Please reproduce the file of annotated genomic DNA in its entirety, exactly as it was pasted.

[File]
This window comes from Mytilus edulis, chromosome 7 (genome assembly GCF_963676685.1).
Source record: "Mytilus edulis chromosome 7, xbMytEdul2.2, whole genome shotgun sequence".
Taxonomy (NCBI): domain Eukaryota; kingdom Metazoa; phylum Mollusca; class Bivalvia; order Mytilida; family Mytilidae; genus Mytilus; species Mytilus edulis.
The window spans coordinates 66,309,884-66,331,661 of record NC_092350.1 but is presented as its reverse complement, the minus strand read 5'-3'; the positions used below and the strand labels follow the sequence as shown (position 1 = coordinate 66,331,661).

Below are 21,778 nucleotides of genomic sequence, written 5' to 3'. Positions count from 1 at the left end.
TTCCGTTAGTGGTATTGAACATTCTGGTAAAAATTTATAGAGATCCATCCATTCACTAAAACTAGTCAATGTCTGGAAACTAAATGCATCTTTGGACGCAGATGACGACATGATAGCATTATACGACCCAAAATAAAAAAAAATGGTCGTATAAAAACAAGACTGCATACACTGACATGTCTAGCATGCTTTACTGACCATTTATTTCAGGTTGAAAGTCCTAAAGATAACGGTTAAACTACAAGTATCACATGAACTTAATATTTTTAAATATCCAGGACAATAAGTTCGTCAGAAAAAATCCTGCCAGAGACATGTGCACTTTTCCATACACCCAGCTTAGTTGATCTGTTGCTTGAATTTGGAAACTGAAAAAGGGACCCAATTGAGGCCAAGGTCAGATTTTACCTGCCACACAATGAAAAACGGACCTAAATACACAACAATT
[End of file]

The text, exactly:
This window comes from Mytilus edulis, chromosome 7 (genome assembly GCF_963676685.1).
Source record: "Mytilus edulis chromosome 7, xbMytEdul2.2, whole genome shotgun sequence".
Taxonomy (NCBI): domain Eukaryota; kingdom Metazoa; phylum Mollusca; class Bivalvia; order Mytilida; family Mytilidae; genus Mytilus; species Mytilus edulis.
The window spans coordinates 66,309,884-66,331,661 of record NC_092350.1 but is presented as its reverse complement, the minus strand read 5'-3'; the positions used below and the strand labels follow the sequence as shown (position 1 = coordinate 66,331,661).

Below are 21,778 nucleotides of genomic sequence, written 5' to 3'. Positions count from 1 at the left end.
TTCCGTTAGTGGTATTGAACATTCTGGTAAAAATTTATAGAGATCCATCCATTCACTAAAACTAGTCAATGTCTGGAAACTAAATGCATCTTTGGACGCAGATGACGACATGATAGCATTATACGACCCAAAATAAAAAAAAATGGTCGTATAAAAACAAGACTGCATACACTGACATGTCTAGCATGCTTTACTGACCATTTATTTCAGGTTGAAAGTCCTAAAGATAACGGTTAAACTACAAGTATCACATGAACTTAATATTTTTAAATATCCAGGACAATAAGTTCGTCAGAAAAAATCCTGCCAGAGACATGTGCACTTTTCCATACACCCAGCTTAGTTGATCTGTTGCTTGAATTTGGAAACTGAAAAAGGGACCCAATTGAGGCCAAGGTCAGATTTTACCTGCCACACAATGAAAAACGGACCTAAATACACAACAATT